If you’re the family caregiver, you may be eligible for a voucher to pay a neighbor or friend to help out.

Respite care vouchers are funded by the federal government as well as by private organizations, including Easter Seals, the Alzheimer’s Association, and the ALS Association.


Choosing an elder care provider is an important decision. The following steps can jumpstart the process of trying to find the right care:

  • Create a list of care needs. Before contacting prospective providers, create a list of care needs and how you expect those needs to be met.
  • Call first. Before scheduling face-to-face meetings, call and screen home care providers. Determine the scope of services they offer and if it meets your specific needs find out what kind of help they offer and if it meets your specific needs.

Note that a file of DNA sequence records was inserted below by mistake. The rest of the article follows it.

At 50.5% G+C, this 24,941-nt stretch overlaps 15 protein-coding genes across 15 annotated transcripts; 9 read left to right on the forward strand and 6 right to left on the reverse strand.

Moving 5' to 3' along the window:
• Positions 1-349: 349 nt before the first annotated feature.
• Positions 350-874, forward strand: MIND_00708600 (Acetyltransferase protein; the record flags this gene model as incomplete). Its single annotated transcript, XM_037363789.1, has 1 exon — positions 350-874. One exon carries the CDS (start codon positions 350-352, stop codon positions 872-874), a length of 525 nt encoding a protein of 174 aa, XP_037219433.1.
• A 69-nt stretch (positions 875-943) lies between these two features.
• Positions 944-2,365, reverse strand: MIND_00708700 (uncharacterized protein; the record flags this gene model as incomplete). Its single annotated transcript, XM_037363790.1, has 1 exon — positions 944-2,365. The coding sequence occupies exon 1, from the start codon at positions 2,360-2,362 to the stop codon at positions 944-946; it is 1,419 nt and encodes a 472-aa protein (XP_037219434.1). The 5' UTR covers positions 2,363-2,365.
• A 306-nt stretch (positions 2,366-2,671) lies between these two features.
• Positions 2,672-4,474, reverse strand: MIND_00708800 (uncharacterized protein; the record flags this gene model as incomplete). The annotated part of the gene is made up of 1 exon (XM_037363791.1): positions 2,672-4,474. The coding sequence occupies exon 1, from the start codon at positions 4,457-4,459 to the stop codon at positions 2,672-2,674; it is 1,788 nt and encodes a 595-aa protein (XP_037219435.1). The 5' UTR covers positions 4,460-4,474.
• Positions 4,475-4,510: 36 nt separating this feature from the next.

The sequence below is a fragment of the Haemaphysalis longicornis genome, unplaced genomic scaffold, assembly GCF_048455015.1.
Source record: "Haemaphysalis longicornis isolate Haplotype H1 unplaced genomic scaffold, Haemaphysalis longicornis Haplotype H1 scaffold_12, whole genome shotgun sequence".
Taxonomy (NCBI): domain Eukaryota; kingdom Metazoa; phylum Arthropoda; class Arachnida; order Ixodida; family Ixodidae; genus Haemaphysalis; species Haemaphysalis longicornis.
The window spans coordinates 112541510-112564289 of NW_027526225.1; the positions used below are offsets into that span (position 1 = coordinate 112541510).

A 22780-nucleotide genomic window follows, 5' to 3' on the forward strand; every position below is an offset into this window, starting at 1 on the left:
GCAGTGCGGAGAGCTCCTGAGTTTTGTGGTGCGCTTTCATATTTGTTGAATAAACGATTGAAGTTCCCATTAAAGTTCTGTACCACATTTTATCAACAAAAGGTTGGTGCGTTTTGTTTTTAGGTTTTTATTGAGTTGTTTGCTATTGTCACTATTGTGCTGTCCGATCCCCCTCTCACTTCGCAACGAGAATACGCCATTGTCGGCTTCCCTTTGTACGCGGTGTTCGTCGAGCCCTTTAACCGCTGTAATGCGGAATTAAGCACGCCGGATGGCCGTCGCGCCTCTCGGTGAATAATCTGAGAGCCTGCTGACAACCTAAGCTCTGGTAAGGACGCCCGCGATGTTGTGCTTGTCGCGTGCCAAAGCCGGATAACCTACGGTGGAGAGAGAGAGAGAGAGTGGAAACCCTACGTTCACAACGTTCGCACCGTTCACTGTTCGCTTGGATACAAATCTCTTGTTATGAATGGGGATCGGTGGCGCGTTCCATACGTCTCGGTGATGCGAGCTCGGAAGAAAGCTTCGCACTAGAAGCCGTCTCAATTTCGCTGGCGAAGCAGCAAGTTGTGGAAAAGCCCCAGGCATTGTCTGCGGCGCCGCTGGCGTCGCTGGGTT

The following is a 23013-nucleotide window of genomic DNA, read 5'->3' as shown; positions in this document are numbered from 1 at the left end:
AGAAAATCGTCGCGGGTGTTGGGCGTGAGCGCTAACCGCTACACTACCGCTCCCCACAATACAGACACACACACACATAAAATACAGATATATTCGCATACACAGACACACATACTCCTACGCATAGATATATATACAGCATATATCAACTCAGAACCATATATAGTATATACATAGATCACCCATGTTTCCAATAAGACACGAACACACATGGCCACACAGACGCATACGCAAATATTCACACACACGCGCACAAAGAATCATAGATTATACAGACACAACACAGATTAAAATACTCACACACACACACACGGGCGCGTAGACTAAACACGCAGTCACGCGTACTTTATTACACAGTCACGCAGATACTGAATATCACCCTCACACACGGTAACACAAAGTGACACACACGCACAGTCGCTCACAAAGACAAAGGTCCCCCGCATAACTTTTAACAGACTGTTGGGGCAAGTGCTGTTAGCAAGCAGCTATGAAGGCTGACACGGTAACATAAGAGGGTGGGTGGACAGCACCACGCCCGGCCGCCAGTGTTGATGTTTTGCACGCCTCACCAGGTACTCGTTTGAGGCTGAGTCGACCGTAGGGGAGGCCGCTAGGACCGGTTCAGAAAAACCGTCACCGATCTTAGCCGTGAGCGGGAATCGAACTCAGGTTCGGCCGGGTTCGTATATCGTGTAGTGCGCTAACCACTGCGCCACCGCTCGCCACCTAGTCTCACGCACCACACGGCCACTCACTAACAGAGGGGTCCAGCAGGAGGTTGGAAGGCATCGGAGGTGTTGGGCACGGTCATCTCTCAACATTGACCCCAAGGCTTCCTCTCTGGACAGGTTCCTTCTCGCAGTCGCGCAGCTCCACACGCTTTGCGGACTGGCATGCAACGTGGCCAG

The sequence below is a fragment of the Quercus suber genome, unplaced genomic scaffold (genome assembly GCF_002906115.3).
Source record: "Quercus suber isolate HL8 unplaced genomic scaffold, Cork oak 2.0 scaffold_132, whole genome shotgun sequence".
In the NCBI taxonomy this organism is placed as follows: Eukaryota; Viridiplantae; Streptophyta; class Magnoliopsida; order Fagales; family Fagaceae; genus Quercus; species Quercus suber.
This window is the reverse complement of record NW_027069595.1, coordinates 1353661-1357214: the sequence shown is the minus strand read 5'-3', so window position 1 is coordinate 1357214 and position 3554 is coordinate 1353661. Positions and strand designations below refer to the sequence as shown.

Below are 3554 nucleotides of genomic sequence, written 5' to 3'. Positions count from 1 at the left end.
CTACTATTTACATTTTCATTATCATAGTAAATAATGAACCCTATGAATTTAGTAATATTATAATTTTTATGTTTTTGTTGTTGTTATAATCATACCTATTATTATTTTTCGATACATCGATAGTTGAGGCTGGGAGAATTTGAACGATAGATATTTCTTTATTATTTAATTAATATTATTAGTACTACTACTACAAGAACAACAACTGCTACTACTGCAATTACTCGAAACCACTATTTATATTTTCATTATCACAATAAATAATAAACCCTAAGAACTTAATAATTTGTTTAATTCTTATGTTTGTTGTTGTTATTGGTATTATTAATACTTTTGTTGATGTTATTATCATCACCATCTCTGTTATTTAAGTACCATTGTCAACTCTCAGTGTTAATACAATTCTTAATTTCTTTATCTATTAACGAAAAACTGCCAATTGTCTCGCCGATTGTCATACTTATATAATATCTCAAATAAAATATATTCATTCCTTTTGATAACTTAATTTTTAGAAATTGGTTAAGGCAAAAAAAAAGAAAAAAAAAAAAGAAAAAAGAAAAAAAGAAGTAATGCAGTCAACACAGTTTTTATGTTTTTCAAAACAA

• Interview at home. Meet with prospective home care agencies or providers in your home. Prepare a list of questions beforehand. Consider asking a third person to join you so that after interviewing prospective agencies, you can compare and discuss your impressions together.
  • Check references. While some agencies conduct criminal background checks on their employees, it is still a good idea to speak with others who have used the provider’s services.
  • Share information. The more care providers know about the individual they are caring for, the better care they can deliver. Organize and share information about your loved one’s personal preferences and background.